Please see my section on approximate Bernoulli factories for details on my progress in this problem. For example, the section shows how to build polynomials that answer the question if $$f(\lambda)$$ is Lipschitz or Hölder or has a Lipschitz-continuous derivative, but in general the polynomials have inordinate degree, for which improvements may be possible if $$f(\lambda)$$ is smoother or if the approximating function is other than a polynomial.

#### Approximate Bernoulli factories and polynomials with fast convergence

Approximate Bernoulli factories are algorithms that toss heads with a probability equal to a polynomial in Bernstein form that comes within $$\epsilon$$ of a continuous function $$f(x)$$. This involves finding a reasonably small degree $$n$$ of that polynomial, then the algorithm works as follows:

1. Flip the coin $$n$$ times, count the number of heads as $$h$$.
2. With probability equal to the $$h$$-th Bernstein coefficient, return heads; otherwise tails.

Note that the algorithm requires finding only one Bernstein coefficient per run. And for ordinary Bernstein polynomials, finding it is trivial — $$f(h/n)$$ — but the degree $$n$$ can be inordinate due to Bernstein polynomials' slow convergence ($$\Theta(1/n)$$ unless $$f$$ is linear [Voronovskaya 1932]); for example, if $$\epsilon=0.01$$ and $$f$$ is Lipschitz with constant 1, the required polynomial degree is 11879. (See also a related question by Luis Mendo on ordinary Bernstein polynomials.)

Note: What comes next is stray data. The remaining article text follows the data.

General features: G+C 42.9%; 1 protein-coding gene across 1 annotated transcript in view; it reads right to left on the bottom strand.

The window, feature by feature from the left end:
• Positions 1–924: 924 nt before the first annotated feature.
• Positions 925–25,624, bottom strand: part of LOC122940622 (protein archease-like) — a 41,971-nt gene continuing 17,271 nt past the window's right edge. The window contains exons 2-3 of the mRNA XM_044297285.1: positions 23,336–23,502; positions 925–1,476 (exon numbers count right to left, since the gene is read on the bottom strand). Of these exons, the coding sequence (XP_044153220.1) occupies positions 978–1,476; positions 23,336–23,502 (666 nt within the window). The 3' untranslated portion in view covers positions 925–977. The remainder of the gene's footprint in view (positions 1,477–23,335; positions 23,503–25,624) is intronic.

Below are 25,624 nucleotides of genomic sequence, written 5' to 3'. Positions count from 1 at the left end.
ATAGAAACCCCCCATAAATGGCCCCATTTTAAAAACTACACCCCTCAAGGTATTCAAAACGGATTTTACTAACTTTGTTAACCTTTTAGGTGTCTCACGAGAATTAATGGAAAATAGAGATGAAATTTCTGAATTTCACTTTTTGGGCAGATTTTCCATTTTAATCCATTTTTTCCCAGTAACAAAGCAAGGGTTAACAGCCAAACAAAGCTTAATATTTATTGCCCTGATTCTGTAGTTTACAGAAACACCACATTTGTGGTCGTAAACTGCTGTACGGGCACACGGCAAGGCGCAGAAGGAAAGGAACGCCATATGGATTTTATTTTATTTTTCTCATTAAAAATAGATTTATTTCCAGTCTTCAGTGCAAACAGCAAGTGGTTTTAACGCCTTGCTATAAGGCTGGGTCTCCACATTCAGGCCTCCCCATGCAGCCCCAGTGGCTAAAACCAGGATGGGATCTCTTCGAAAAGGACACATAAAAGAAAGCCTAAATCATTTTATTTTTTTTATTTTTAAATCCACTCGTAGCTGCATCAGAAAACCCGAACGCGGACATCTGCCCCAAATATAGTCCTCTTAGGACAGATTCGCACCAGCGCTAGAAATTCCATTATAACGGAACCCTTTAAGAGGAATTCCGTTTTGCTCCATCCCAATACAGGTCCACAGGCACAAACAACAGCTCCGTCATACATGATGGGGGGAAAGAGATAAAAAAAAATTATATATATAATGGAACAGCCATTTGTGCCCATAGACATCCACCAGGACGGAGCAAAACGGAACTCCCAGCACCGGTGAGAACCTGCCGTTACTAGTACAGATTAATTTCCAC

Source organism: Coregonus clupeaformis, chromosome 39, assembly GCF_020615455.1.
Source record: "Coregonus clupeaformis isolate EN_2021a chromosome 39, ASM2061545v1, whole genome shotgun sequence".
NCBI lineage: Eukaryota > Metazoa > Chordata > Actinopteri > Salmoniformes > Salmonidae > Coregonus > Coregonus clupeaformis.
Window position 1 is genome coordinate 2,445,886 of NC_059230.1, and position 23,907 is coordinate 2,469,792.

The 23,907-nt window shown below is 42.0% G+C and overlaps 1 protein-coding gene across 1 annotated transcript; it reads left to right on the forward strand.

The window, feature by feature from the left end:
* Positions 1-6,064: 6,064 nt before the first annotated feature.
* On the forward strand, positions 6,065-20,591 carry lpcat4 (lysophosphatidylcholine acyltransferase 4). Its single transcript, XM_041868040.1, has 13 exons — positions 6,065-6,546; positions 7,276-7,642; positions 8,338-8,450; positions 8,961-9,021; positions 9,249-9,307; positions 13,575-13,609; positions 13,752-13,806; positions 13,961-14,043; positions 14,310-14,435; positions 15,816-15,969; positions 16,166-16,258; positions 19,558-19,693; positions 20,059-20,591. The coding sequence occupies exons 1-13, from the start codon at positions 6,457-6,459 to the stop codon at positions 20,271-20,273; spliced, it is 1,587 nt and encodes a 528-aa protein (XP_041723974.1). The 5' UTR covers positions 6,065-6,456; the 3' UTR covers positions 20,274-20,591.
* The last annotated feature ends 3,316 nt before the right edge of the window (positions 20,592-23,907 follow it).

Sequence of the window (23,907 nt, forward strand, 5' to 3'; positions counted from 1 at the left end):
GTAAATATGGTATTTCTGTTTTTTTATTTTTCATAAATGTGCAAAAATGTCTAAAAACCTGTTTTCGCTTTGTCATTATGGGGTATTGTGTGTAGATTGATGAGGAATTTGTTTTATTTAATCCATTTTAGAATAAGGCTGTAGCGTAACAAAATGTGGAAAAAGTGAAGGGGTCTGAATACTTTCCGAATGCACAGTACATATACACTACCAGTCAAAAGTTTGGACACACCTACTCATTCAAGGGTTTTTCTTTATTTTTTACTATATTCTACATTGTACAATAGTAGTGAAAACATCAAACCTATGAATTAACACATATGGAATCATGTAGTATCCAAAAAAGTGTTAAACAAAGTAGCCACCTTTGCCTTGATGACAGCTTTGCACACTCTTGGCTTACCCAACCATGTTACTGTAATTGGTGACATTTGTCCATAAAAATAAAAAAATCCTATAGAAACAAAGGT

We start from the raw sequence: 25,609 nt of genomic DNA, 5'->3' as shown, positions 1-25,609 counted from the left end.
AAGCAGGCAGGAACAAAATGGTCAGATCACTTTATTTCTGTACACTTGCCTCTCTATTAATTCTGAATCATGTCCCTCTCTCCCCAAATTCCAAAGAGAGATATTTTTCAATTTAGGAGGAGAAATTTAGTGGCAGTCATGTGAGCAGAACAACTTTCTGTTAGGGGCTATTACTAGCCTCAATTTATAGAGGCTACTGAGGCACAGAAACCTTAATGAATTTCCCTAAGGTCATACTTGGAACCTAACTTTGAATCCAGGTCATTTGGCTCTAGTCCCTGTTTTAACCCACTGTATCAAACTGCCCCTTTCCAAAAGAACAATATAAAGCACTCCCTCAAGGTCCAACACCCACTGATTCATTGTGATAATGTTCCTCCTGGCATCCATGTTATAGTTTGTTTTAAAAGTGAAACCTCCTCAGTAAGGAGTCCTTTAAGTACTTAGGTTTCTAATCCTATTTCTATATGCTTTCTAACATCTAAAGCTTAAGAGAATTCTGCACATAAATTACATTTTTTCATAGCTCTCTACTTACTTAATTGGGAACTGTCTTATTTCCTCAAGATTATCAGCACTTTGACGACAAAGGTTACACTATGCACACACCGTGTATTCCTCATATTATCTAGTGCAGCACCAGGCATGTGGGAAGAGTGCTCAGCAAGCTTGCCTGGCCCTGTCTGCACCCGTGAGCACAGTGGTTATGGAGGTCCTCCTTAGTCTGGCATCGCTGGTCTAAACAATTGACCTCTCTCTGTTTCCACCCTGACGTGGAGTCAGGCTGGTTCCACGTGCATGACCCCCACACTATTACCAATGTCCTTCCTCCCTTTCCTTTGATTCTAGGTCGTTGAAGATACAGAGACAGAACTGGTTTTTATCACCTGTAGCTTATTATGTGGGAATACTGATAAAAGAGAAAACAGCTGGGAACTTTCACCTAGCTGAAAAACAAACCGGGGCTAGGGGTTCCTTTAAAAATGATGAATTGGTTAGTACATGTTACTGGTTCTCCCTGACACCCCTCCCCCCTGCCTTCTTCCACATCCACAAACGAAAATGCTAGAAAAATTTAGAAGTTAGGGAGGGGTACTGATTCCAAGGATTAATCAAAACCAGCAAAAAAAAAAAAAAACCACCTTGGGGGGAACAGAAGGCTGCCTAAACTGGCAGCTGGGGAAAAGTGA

Although ordinary Bernstein polynomials have slow convergence, Lorentz (1966, "The degree of approximation by polynomials with positive coefficients") has shown that if $$f(x)$$ is positive (the case that interests me) and has $$k$$ continuous derivatives, there are polynomials with non-negative Bernstein coefficients that converge to $$f$$ at the rate $$O(1/n^{k/2})$$ (and thus can be faster than the $$O(1/n^{2+\epsilon})$$ needed for a finite expected running time, depending on $$f$$).(****)

Thus, people have developed alternatives, including linear combinations and iterated Boolean sums of Bernstein polynomials, to improve the convergence rate. These include Micchelli (1973), Guan (2009), Güntürk and Li (2021a, 2021b), the "Lorentz operator" in Holtz et al. (2011) (see also "New coins from old, smoothly"), Draganov (2014), and Tachev (2022).

These alternative polynomials usually include results where the error bound is the desired $$O(1/n^{k/2})$$, but most of those results (e.g., Theorem 4.4 in Micchelli; Theorem 5 in Güntürk and Li) have hidden constants with no upper bounds given, making them unimplementable (that is, it can't be known beforehand whether a given polynomial will come close to the target function within a user-specified error tolerance).

### Related Question

The following is related to the main question, but is also one way to answer the main question. Nice to have would be a sequence of polynomials $$(g_n)$$, based on linear combinations or iterated Boolean sums of Bernstein polynomials, that: (A) converge to $$f(\lambda)$$ from below; (B) have the rate $$O(1/n^{r/2})$$ if the class has only functions with a continuous $$r$$-th derivative; and (C) satisfy: $$(g_{2n}−g_n)$$ is a polynomial with non-negative Bernstein coefficients, once it's rewritten to a polynomial in Bernstein form of degree exactly $$2n$$.

### Notes